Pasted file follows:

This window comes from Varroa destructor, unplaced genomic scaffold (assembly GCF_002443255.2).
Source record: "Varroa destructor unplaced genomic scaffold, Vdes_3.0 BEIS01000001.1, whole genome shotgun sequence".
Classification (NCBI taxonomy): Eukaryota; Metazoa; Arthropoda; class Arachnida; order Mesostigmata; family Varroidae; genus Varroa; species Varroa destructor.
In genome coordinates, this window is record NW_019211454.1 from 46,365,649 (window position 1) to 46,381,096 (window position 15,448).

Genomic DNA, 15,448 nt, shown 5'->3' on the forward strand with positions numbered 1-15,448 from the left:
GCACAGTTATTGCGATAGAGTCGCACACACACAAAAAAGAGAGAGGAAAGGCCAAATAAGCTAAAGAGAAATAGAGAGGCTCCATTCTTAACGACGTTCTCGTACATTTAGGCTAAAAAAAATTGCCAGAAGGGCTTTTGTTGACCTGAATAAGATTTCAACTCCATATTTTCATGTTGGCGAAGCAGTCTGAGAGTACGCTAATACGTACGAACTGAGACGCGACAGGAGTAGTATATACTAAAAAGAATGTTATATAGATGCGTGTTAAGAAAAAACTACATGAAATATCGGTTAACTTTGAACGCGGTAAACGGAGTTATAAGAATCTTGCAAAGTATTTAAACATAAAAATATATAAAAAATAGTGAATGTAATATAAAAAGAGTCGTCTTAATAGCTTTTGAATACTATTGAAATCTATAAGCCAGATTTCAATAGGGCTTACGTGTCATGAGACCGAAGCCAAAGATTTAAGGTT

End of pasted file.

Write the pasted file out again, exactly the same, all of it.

This window comes from Varroa destructor, unplaced genomic scaffold (assembly GCF_002443255.2).
Source record: "Varroa destructor unplaced genomic scaffold, Vdes_3.0 BEIS01000001.1, whole genome shotgun sequence".
Classification (NCBI taxonomy): Eukaryota; Metazoa; Arthropoda; class Arachnida; order Mesostigmata; family Varroidae; genus Varroa; species Varroa destructor.
In genome coordinates, this window is record NW_019211454.1 from 46,365,649 (window position 1) to 46,381,096 (window position 15,448).

Genomic DNA, 15,448 nt, shown 5'->3' on the forward strand with positions numbered 1-15,448 from the left:
GCACAGTTATTGCGATAGAGTCGCACACACACAAAAAAGAGAGAGGAAAGGCCAAATAAGCTAAAGAGAAATAGAGAGGCTCCATTCTTAACGACGTTCTCGTACATTTAGGCTAAAAAAAATTGCCAGAAGGGCTTTTGTTGACCTGAATAAGATTTCAACTCCATATTTTCATGTTGGCGAAGCAGTCTGAGAGTACGCTAATACGTACGAACTGAGACGCGACAGGAGTAGTATATACTAAAAAGAATGTTATATAGATGCGTGTTAAGAAAAAACTACATGAAATATCGGTTAACTTTGAACGCGGTAAACGGAGTTATAAGAATCTTGCAAAGTATTTAAACATAAAAATATATAAAAAATAGTGAATGTAATATAAAAAGAGTCGTCTTAATAGCTTTTGAATACTATTGAAATCTATAAGCCAGATTTCAATAGGGCTTACGTGTCATGAGACCGAAGCCAAAGATTTAAGGTT